Governor Deval L. Patrick
Green Building Goals Announced
November 20, 2008
On Thursday, November 20, Governor Deval Patrick announced that he has set two new goals for energy efficiency and renewable energy: 1) making all new malls and "big box" retail stores energy efficient and powered in part by solar energy by 2010, and 2) offering a super-efficient building code as a local option for municipalities looking to take the lead in combating global climate change. The announcement was made at an announcement celebrating a photovoltaic solar panel installation on 6 buildings of the 175-unit unit, federally funded Washington Elms family housing development in Cambridge.
Last week, Governor Patrick made a series of announcements as part of Clean Energy Week. The Governor issued a Clean Energy Challenge to Massachusetts businesses, asking them to compete to reduce their greenhouse gas emissions by 10 percent over the next three years, and introduced new super-efficient building codes.
These initiatives are the latest in a string of clean energy accomplishments. From day one, Governor Patrick's administration has made the clean energy technology industry and environmental stewardship a top priority.
This year, Governor Patrick signed a package of green legislation, including:
- The Green Communities Act, setting a new national standard in energy efficiency programs;
- The Global Warming Act, requiring a reduction of greenhouse gas emissions by 80 percent by 2050;
- The Green Jobs Act, combining new funding sources and innovative grants to expand the so-called "green-collar" job market;
- An environmental bond bill, authorizing open space conservation and general environmental infrastructure repair and restoration;
- The Clean Energy Biofuels Act and the Low Carbon Fuel Standard, fostering the Massachusetts biofuels market and to develop non-corn-based alternatives to ethanol;
- And, in one of his first acts after taking office, joining RGGI ("reggie"), the Regional Greenhouse Gas Initiative, a coalition of ten Northeastern states to reduce greenhouse gas emissions through a first of its kind cap-and-trade auction system.
With that legacy of leadership and innovation in mind, Governor Patrick made clear last week he intends to keep Massachusetts at the cutting edge of a clean energy future.
Governor Deval Patrick:
Listen, the push towards clean energy has roots in communities all over America and the globe and the future is being built right here in Massachusetts. That's on purpose, that's not by accident. We are serious about leaving the fossil fuel era and blazing a trail to a clean energy future. Today we're announcing another positive step, as you heard, as we celebrate the installation of a 92 kilowatt solar panel array that will provide 30% of the electricity used by the 145 families who live in Washington Elms.
Let me ask the kids-have you guys done percentages in school yet? Okay, so you understand what I'm talking about when I say 30% right? That's almost a third of the electricity you use. That's a lot right? That's what you're supposed to say. This is part of a bigger effort called Solar Energy Advantage which will install nearly 1 megawatt of solar power in five affordable housing developments around the state this year, meaning roughly one-quarter-one-quarter, twenty-five percent-of the electricity needs of a thousand low-income households, as you heard from Elise.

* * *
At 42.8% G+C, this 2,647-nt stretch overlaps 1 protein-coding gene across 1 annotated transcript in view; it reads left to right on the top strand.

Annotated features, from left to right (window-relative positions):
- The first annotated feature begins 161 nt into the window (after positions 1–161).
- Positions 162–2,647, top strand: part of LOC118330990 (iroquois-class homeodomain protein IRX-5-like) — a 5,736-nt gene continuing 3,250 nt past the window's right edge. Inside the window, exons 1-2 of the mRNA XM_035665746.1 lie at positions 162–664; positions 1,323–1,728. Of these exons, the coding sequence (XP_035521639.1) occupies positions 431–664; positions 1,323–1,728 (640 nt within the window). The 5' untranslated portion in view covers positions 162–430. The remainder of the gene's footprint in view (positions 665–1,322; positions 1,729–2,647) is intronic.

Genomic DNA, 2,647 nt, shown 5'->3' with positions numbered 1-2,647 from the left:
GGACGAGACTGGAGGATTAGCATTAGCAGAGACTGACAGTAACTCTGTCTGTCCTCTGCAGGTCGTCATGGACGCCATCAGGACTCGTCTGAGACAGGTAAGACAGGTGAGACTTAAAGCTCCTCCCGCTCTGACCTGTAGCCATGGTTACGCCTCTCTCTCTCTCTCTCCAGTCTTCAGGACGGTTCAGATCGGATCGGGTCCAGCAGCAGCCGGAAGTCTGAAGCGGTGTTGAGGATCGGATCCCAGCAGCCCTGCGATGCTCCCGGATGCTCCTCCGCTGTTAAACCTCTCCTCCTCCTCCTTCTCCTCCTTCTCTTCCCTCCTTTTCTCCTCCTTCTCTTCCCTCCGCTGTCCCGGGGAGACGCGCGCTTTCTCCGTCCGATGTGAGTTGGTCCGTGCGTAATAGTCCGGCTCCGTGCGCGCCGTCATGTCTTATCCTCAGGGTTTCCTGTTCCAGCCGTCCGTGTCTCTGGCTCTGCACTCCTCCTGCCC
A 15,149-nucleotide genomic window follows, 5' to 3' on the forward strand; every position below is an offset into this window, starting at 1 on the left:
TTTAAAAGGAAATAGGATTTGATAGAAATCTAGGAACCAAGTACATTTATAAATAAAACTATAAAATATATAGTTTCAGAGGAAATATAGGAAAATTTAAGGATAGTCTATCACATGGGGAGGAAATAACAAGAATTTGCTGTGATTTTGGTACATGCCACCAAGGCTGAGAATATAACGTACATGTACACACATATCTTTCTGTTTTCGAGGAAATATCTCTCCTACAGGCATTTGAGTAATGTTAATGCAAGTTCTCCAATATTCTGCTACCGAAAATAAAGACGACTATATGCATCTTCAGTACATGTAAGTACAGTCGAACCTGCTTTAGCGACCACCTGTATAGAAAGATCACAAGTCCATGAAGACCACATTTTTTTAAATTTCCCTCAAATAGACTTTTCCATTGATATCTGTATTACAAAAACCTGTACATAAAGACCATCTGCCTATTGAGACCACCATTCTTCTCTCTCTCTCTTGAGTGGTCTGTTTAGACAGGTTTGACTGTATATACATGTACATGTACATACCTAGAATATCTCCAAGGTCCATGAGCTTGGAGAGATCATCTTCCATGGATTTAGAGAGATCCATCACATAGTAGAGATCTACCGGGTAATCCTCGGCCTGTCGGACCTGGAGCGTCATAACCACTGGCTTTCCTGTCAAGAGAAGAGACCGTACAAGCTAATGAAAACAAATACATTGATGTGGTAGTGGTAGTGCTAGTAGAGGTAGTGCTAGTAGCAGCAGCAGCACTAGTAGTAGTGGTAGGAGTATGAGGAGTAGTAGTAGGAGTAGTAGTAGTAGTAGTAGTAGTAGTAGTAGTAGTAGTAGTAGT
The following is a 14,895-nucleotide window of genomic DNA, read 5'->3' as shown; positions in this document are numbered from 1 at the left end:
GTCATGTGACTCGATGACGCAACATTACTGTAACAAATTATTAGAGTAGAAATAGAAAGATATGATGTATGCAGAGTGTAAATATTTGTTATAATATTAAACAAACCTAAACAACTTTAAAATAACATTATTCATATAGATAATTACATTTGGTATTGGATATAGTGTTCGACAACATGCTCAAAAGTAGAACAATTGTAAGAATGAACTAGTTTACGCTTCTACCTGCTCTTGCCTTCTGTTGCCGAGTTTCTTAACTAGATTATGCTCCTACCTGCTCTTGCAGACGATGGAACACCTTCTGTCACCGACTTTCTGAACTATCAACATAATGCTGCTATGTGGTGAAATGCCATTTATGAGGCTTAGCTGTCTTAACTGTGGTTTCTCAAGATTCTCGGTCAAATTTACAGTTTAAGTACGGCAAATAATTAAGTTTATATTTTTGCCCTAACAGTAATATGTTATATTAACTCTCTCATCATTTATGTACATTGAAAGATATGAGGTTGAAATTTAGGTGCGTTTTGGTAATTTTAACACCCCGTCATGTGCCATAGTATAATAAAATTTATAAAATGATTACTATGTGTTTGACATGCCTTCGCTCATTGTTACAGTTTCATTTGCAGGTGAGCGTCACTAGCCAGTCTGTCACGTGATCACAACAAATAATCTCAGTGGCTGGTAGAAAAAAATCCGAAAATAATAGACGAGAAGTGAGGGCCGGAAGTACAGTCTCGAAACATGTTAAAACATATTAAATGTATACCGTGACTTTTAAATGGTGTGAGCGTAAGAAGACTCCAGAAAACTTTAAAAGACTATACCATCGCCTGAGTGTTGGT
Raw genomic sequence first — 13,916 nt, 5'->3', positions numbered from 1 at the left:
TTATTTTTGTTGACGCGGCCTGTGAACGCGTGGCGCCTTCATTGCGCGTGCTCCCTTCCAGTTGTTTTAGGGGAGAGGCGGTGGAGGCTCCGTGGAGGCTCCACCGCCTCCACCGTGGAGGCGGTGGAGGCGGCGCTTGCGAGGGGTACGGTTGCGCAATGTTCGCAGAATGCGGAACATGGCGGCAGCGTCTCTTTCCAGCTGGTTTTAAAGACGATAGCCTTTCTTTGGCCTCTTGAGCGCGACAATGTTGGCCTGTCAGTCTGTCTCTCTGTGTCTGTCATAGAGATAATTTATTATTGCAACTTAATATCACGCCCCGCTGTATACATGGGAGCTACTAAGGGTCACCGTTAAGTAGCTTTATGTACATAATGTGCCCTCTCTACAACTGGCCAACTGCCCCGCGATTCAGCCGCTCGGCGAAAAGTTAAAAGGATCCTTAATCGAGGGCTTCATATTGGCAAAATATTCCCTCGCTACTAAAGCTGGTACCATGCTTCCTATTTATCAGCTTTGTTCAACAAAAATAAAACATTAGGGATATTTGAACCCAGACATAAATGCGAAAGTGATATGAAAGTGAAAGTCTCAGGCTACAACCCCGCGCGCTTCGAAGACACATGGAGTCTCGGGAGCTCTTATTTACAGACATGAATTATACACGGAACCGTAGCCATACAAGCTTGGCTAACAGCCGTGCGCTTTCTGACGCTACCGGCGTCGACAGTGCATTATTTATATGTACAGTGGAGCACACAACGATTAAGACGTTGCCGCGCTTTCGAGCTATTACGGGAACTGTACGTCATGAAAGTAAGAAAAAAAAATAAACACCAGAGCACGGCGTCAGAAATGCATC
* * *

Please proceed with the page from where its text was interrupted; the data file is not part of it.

One exciting aspect of the switch to clean energy solutions is that the switch helps us meet multiple bottom lines at one time. We meet our environmental bottom line and that's enormously important, but we also meet a social one as we take advantage of these new technologies in public housing, not an area that is traditionally reaped the rewards of early investment in new methods. That's very, very important. And we help meet a fiscal bottom line as well because programs like this mean jobs and economic growth as we create, manufacture, and install the clean energy technology right here in Massachusetts and then sell them all around the world. In short, our clean energy future is for all of us.
I want to congratulate Boston Community Capital and its partners for finding a way to bring clean, renewable solar power to the residents of Washington Elms and affordable housing developments across the state. The financing model, by the way, the way we're paying for this you've tested shows promise for municipal buildings as well as affordable housing. Indeed, third party ownership is an important option for owners of industrial and commercial property as well since it relieves them of the up front capital costs of installing solar power and we expect to see much more of this all around the state.
Streamlining state support for solar power through the Commonwealth Solar Rebate Program has resulted in funding for more than 4 megawatts of solar projects so far this year. That's as much, by the way, as was installed across the entire state before we came to office. So we feel mighty good about that. We're making progress toward our goal which is 250 megawatts of installed power by 2017. We have a long way to go, but we're off to a very good start. This week, as some of you may have heard or read, the Massachusetts Convention Center Authority was studying the impact of installing solar panels on their roof. By the way, this is the largest roof in New England and so the idea of a significant installation on a public building, both for its own efficiencies, but as a symbol of where we are going is enormously important.
So what am I trying to get across? I'm excited. I'm excited. This is tomorrow and we're inventing tomorrow today right here in Massachusetts and I am proud of all of you.